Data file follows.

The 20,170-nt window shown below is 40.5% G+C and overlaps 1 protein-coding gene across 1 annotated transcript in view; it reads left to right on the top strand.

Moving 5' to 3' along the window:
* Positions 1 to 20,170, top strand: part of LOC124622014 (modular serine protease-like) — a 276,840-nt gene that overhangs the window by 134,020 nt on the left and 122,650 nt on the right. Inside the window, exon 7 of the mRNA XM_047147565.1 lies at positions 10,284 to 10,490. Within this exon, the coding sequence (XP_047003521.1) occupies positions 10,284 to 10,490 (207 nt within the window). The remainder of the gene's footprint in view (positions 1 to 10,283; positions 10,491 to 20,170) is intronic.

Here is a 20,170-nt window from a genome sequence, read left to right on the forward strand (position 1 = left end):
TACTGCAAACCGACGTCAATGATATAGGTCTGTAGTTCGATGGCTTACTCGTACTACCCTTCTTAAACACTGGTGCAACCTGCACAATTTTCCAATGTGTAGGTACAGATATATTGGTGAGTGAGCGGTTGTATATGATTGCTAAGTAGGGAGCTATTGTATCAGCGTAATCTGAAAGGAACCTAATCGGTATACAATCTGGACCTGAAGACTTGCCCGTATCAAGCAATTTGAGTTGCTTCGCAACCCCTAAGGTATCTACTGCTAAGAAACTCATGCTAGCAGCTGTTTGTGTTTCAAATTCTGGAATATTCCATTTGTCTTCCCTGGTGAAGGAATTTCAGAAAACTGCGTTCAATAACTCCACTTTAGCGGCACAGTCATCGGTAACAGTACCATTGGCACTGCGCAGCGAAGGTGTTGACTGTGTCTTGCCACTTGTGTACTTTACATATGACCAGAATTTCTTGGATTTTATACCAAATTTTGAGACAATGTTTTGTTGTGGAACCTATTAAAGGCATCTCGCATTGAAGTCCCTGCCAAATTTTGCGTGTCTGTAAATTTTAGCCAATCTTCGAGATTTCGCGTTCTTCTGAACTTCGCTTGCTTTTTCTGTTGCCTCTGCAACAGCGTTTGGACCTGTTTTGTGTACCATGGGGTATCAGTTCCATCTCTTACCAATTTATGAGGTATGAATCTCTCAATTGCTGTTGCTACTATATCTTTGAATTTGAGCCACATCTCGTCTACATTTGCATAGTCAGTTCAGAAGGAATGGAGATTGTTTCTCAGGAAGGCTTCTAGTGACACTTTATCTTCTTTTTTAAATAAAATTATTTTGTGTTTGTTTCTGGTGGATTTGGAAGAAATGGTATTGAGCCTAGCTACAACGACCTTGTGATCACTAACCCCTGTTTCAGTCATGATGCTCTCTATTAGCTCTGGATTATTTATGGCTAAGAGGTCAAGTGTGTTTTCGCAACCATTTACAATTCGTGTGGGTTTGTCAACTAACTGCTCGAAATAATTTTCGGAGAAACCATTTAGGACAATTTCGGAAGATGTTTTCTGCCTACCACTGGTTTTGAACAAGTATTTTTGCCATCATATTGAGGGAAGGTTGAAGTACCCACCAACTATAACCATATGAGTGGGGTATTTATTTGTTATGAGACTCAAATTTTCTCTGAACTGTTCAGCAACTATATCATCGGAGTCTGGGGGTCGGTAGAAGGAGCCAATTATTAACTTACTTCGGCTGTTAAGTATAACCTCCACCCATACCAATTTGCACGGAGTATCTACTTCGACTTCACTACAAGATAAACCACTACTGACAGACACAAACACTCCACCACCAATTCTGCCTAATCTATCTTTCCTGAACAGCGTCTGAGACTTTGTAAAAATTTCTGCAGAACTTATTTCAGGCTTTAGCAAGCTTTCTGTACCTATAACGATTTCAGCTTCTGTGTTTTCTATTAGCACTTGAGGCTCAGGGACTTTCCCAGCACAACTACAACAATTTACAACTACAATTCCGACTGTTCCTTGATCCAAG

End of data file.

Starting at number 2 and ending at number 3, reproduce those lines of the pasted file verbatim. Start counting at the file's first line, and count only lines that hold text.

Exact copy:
Moving 5' to 3' along the window:
* Positions 1 to 20,170, top strand: part of LOC124622014 (modular serine protease-like) — a 276,840-nt gene that overhangs the window by 134,020 nt on the left and 122,650 nt on the right. Inside the window, exon 7 of the mRNA XM_047147565.1 lies at positions 10,284 to 10,490. Within this exon, the coding sequence (XP_047003521.1) occupies positions 10,284 to 10,490 (207 nt within the window). The remainder of the gene's footprint in view (positions 1 to 10,283; positions 10,491 to 20,170) is intronic.